Oo yeah. It’s deadly obvious, but it’s a beautiful pay-off. Too beautiful for Kimmy, who gets bored easily and switches off immediately:

“I’m not crazy. I’m going to sleep,” states Kim. “I wanna go to sleep. I wanna go to sleep,” he repeats over and over at Mach 1 motormouth speed. “Help me go to sleep. Help me go to sleep.”

Next up is the let-down. “Hide & Seek” is an excellent funky early Sly-type instrumental and a so-what forgettable waste of your time in context with the rest of this album. Use its inclusion to help inform yourself why Kim Fowley still mainly remains utterly unsung.

“Chinese Water Torture” is the most abject form of genius; a forty-three second “Horse Latitudes” for paranoid teen masturbators. Hilariously contemptibly rubbish fake oriental intoning excites the drummer into stomping frenzy until a super paranoid Fowley paranoically insists that the police have just walked in and made them stop playing, and by the way, we’re all dead. Excellent.

“Nightrider” is a gigantic circular instrumental with an amazing guitar riff and a tripping vocalist coming to terms with the fact that contact lenses really must be cleaned every coupla months, or they’ll dry up like husks right there in your eyes. Aaaaaaaaaargh! Whoaoaoaoaoaoa! Wowowow-waughghghghghgh! Here, Fowley takes the archetypal garage Count Five scream and punishes until his throat is razor raw and his haemorrhoids are inflated to the size of grapes from the Hanging Gardens of Babylon. Only one lyric in the entire thing:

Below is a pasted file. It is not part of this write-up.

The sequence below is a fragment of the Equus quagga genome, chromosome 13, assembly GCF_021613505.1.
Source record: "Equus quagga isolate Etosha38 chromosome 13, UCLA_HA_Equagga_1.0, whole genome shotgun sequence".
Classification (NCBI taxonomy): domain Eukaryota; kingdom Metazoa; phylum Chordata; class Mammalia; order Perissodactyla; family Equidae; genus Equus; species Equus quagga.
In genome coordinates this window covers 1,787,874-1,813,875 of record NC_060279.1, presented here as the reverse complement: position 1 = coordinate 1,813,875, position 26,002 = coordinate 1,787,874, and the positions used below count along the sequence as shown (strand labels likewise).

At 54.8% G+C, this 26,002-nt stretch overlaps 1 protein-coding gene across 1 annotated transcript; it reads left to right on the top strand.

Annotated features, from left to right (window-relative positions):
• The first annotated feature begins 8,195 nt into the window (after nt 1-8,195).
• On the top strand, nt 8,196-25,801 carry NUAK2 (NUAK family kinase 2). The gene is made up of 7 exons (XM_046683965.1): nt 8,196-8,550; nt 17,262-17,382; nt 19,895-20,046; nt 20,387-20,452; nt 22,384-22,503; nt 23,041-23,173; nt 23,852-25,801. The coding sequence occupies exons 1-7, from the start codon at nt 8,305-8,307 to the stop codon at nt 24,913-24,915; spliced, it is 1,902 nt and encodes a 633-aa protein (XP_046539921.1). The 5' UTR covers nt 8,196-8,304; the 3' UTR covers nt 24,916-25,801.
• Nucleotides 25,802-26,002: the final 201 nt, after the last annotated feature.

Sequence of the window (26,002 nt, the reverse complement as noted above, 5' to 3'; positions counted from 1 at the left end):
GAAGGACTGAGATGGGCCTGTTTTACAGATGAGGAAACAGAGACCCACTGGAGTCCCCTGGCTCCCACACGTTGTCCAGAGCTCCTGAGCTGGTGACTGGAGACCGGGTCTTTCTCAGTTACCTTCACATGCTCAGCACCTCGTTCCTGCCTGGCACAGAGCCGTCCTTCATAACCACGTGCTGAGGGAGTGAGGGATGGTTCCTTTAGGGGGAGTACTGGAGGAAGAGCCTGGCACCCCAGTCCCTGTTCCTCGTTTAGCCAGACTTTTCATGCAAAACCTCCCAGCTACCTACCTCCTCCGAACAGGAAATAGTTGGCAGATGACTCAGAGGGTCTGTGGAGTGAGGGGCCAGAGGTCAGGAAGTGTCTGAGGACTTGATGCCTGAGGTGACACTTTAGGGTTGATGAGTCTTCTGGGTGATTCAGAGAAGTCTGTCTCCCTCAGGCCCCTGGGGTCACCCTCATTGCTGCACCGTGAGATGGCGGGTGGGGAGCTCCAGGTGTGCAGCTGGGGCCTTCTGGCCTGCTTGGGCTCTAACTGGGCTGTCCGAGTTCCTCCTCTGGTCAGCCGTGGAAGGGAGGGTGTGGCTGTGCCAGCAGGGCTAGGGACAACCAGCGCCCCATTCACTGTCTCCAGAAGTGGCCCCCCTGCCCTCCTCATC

You say you want me every night,
Running around with the angels of light,
You say you want a natural man, Girlchild
Whoaoaoaoaoaoaoaoaoaoaoaoaoaoaoaoaoaoaoaoaoa!!!!!

This is a man with Pete Burns up his ass. Unlucky.

“Bubblegum” opens with truly euphoric Robbie Kreiger ever-ascending guitar and an atmosphere straight out of STRANGE DAYS. “Your name is Bubblegum, live for moon and sun,” coos Fowley. Oh, “Bubblegum” is brief, beautiful, deeply sexy and groovy-groovy-groovehhhh!

“Inner Space Discovery” is that bozo-interface I was mentioning earlier where the Fugs meet the Doors (indeed where the Godz meet the Patti Smith Group, and where the Nihilist Spasm Band meets the MC5). One of the engineers, David Brand, flatly states “Take 4 Insane Version”, to which the other engineer (Bruce Ellison) blandly insists that this must be in the “Mark Lindsay voice, Kim”. And so this glorious “Inner Space Discovery” takes off, though utterly devoid of any Mark Lindsay voice whatsoever.
This song – its tones of voice, its solipsistic asides, the whole schmeer – musta been the blueprint for the Iggy Pop of the 70s, but almost a decade before Iggy himself got there. That’s not to put down the Ig – you gotta admire his genius for even recognising that there could be a career to be forged out of this kind of vocal delivery. And Iggy was also smart enough to smokescreen any direct Fowley comparisons by his famous damn-with-faint-praise comment: “Kim Fowley is bullshit, but it’s a better class of bullshit!”

Then comes the flatulence of “Barefoot Country Boy”. What here is basically bog standard proto-retro-rock’n’roll in the style of “Star” from ZIGGY STARDUST and the Plastic Ono Band’s “New York City” becomes possessed and ultra-weird when used as musical support for someone snorting, belching, straining and sneezing their way to a heart attack. As Fowley asserts on the record sleeve, the answer to the city dweller’s neuroses must include acts of ‘animalism, vulgarity, and pure madness’, but the most charming aspect of this method of song delivery is the way in which Fowley occasionally surprises even himself. “Whoa… rock’n’roll!” he shouts in alarm as one particularly ripe greeny whizzes past the mike.